The influx of remote usability testing tools has started to change the way usability testing is conducted. There are new techniques and different metrics to consider when conducting user research now.

This post is not aimed at polarizing people or making people pick remote testing over lab based testing, it has been written to differentiate some of the capabilities of the two methods.

So we put a list together of 7 things you can do with remote user testing that you can’t do with lab based testing. Firstly, it’s important to understand that when we talk about remote usability testing tools, we mean full service, unmoderated “quantitative tools”. To understand the difference, you can read Bill Albert’s article on remote testing tools.

Seven Things Remote Testing CAN DO That Lab Testing CAN’T:

  1. 1. Test early, test often…affordably

Remote testing is much more cost effective than lab based testing, which means you can test at every stage of the development lifecycle, from wireframes to a live website. Or conduct benchmarking studies on a weekly or monthly basis to see how changes to your website affect usability. Lab-based testing can cost tens of thousands of dollars, which usually results in lab-based testing not being run very often by most companies. Remote testing tools usually cost just a few hundred dollars, making it easy to test on a much more frequent basis, thus creating the opportunity to run more regular studies.

  1. 2. True Intent Studies

True intent studies focus around a user’s real aim when using a website. What is their goal on your website, how do they go about it, and did they achieve their goal? These are the main objectives. True intent studies can only be run online because you must intercept users as they visit your website so you can observe their natural behaviour.

  1. 3. Get large numbers of “hard to get” users in their own environment

You can test hundreds of people simultaneously, in their natural environment. Whether you need a doctor or French speaker in China, online panels let you tap in to the thousands of unique demographics out there.

  1. 4. Get more in-house people involved

Remote usability testing is a great way of introducing usability testing into a company using limited resources and budget. Typically, most companies only involve a few people in lab-based usability studies. Remote online testing enables other parties to reap the benefits and even get involved. Quantitative metrics will show your IT guys why changes are needed to your website, and the finance guys will have the stats they need to understand why money needs to be spent.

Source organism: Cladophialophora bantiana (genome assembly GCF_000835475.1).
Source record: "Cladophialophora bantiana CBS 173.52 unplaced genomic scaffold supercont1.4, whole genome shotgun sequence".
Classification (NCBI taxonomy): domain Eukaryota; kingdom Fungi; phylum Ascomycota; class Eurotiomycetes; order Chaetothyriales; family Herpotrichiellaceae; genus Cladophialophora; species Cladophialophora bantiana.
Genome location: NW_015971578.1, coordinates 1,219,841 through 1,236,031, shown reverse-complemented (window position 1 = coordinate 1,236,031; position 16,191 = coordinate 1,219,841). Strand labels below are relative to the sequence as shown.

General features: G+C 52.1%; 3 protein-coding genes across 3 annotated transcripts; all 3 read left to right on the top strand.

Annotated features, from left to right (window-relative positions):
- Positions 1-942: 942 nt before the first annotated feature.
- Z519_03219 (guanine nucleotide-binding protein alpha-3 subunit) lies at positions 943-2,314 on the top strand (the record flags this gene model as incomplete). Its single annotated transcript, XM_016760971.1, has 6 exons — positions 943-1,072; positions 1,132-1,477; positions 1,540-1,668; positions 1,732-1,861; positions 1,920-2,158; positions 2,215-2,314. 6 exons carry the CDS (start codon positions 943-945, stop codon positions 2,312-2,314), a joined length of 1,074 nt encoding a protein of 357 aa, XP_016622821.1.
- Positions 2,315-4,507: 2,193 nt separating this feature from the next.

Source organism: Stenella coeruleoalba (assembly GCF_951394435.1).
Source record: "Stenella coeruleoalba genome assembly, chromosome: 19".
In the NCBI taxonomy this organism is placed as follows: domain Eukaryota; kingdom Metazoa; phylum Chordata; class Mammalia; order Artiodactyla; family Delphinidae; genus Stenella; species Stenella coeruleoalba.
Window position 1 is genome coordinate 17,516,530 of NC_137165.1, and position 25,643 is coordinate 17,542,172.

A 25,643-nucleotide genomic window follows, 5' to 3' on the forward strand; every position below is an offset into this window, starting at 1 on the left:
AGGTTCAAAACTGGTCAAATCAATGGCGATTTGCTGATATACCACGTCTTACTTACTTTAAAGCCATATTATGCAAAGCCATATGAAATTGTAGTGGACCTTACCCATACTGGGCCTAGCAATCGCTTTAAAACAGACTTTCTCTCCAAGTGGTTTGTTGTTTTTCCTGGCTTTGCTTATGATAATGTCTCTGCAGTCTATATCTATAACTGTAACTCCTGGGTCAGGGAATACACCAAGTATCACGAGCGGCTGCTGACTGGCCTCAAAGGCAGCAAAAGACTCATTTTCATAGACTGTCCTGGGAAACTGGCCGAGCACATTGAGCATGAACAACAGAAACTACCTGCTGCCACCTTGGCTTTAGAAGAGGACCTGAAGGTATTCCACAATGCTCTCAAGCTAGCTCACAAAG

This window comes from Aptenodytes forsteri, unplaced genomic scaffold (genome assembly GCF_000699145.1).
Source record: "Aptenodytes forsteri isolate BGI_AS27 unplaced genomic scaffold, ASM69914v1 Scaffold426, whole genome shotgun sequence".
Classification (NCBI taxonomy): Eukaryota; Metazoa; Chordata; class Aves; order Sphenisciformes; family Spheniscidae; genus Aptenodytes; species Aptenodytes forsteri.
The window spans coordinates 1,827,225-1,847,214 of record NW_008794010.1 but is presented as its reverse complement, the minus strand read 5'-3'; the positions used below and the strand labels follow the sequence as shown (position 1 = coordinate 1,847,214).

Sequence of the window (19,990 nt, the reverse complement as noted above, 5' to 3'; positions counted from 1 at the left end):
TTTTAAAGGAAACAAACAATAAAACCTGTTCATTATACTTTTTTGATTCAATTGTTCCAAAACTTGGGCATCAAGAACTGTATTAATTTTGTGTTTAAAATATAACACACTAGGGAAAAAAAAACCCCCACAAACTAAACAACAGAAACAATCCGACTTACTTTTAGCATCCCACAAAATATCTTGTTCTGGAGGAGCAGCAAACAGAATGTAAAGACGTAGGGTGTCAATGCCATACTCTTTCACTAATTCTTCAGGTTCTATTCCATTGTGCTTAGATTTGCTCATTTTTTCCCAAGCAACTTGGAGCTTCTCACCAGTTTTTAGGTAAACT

1. 5. Get statistically significant data

Lab-based usability testing is all about identification of usability issues and qualitative reasoning, not about quantification. Due to the small number of participants in lab testing (usually 5-10) compared to the hundreds or even thousands in remote testing, one simply can’t generate the quantitative reports that high level company decision makers may want to see. However, with remote user testing you can quash any in-house differences of opinion by getting the hard facts about your website’s user experience.

  1. 6. Special technology

    Some interfaces just don’t make any sense to test outside their intended usage environment. Maybe you are running a user test on Facebook. The test involves uploading personal work with personal email contacts, pictures, videos and more. For this, you need the users to have their own email contacts, photos, videos and more. Having them bring their laptop or media to a lab isn’t going to do the study justice. Remote testing would allow them to use their own equipment at their own place…saving time, money and improving the quality of the results.

Or, let’s say you’re testing a recipe website that guides users step-by-step through preparing a meal; it wouldn’t make much sense to take people out of their kitchen, where they’re unable to perform the task of interest. When this is the case, remote research is usually the most practical solution, unless the users also lack the necessary equipment. We also call this the participant’s “technological ecosystem” because it implies that their devices and computing environment have an impact on how they interact.*

*The term “technological ecosystem” and the above example of a recipe website was originally written by Nate Bolt in his article “Pros and Cons of Remote Usability Testing”.

  1. 7. Online accessibility testing

Now, let’s say you’re still testing that recipe website, except this time you need to test it for accessibility. Meaning you need to determine if there are any barriers that might prevent people with unique physical or mental needs from using the step-by-step recipe website in their own homes. It would be virtually impossible to replicate the technology and assistive devices of users with special needs, so the best way to do this is online.

One of the best summaries of lab testing compared to remote testing was given by Nate Bolt in his June, 2010 post “Pros and Cons of Remote Usability Testing”.

As Nate said:

“Both in-person and remote UX research share the same broad purpose: to understand how people interact and behave with the interface you’ve made. There’s no need to set up a false opposition between the two approaches—one isn’t inherently better than the other. Despite the versatility of remote research, there are lots of reasons you might want to conduct an in-person study instead, most of which have to do with timing, security, equipment, or the type of interaction you want to have with participants.”

Happy Testing!